T. Lux Feininger (June 11, 1910 Berlin, Germany – July 7, 2011 Cambridge, Massachusetts) was a German-American painter, avant-garde photographer, author, and art teacher who was born in Berlin to Julia Berg and Lyonel Feininger, an American living in Germany from the age of sixteen. His father was appointed as the Master of the Printing Workingshop at the newly formed Bauhaus art school in Weimar by Walter Gropius in 1919. He had two older full brothers, including Andreas Feininger, and two half sisters, even older, by Clara Fürst and his father (from his first marriage).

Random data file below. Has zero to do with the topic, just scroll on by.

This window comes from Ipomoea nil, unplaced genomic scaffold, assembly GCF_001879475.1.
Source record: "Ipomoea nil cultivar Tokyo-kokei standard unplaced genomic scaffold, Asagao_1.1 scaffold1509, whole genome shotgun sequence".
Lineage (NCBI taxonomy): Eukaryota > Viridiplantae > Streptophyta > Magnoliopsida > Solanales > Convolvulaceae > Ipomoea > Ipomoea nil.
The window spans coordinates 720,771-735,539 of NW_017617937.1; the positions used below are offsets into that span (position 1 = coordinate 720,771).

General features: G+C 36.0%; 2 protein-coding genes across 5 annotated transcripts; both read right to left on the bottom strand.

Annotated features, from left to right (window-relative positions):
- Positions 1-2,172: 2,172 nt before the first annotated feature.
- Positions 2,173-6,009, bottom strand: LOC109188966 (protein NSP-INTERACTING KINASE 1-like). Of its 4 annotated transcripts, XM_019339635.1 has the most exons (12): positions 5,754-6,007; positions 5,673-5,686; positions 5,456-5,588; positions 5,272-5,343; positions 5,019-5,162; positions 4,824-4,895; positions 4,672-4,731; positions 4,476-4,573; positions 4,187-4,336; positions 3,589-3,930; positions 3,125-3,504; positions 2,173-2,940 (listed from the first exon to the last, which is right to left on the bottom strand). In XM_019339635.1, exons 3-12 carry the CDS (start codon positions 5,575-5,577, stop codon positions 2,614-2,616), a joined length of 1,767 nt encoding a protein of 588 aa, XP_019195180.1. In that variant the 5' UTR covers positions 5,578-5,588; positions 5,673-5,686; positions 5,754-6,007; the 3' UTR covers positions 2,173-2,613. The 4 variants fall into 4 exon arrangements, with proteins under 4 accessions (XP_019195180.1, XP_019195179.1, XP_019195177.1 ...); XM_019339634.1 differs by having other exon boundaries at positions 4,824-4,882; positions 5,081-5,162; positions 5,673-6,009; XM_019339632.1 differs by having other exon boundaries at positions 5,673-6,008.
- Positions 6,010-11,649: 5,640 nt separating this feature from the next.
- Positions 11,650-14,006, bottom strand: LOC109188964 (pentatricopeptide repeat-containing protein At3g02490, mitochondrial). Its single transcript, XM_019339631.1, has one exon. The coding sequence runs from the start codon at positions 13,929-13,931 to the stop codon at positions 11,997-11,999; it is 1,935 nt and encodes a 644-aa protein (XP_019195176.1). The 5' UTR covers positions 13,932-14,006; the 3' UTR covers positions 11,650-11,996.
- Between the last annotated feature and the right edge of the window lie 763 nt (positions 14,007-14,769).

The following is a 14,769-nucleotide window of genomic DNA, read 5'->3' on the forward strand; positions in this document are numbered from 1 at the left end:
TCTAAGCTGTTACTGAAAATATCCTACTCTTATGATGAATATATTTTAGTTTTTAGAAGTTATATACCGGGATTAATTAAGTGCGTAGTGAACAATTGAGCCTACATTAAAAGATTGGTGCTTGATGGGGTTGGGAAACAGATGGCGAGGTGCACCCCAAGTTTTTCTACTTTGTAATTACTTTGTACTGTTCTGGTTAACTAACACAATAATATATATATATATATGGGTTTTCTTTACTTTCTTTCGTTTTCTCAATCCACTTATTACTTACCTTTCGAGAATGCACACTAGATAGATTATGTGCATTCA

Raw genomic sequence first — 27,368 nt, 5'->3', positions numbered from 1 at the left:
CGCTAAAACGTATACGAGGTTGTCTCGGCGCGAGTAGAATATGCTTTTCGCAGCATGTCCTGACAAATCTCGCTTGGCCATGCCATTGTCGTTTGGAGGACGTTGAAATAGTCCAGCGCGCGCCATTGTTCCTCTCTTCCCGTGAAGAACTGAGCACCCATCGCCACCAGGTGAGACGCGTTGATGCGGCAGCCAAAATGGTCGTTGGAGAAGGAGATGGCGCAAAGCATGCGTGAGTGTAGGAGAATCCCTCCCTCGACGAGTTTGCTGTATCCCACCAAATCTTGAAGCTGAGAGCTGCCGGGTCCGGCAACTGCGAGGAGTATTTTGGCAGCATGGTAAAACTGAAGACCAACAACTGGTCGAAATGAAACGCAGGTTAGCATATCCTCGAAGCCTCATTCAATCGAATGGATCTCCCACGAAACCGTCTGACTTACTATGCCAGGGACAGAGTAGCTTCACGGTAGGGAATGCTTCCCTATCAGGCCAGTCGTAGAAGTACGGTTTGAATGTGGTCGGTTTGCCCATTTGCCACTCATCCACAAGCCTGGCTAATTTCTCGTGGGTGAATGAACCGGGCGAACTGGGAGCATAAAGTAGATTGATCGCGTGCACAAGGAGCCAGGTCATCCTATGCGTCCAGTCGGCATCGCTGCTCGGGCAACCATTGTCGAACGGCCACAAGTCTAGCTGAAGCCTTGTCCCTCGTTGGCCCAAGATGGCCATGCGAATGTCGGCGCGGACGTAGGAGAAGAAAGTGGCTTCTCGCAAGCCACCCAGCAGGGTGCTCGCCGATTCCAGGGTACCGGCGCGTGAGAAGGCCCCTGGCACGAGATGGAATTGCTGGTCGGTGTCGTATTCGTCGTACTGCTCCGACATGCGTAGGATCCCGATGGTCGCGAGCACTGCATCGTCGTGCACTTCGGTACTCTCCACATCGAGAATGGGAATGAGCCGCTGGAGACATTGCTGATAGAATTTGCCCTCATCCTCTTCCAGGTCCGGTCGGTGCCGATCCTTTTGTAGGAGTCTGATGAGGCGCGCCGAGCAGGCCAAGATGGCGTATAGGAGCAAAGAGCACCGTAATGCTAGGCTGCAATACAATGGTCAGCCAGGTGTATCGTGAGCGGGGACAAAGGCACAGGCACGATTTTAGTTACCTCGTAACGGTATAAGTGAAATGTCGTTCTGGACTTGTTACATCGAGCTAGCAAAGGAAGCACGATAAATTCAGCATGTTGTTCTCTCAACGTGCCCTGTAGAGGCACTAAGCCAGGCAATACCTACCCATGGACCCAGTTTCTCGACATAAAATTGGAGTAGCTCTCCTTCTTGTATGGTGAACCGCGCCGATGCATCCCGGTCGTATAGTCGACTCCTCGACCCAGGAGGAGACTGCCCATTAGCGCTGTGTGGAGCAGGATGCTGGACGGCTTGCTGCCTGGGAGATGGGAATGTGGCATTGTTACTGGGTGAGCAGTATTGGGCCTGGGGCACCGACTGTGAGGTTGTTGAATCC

At sixteen, Lux Feininger became a student at the Bauhaus at Dessau, where he studied painting with Josef Albers, Paul Klee, and Wassily Kandinsky, played in the Bauhauskapelle, the Bauhaus jazz band, and participated in experimental theater. It was here that he began taking photographs and assumed the role of an artistic photojournalist chronicling the daily life at Bauhaus. Although no photographic studio was part of the Bauhaus until 1929, his photography was influenced by the aesthetic of László Moholy-Nagy, who lived adjacent to the Feininger family. Soon Feininger was selling his photographs to periodicals and newspapers through an agency. By 1929 his work was featured in Film und Foto, a survey of modern photography.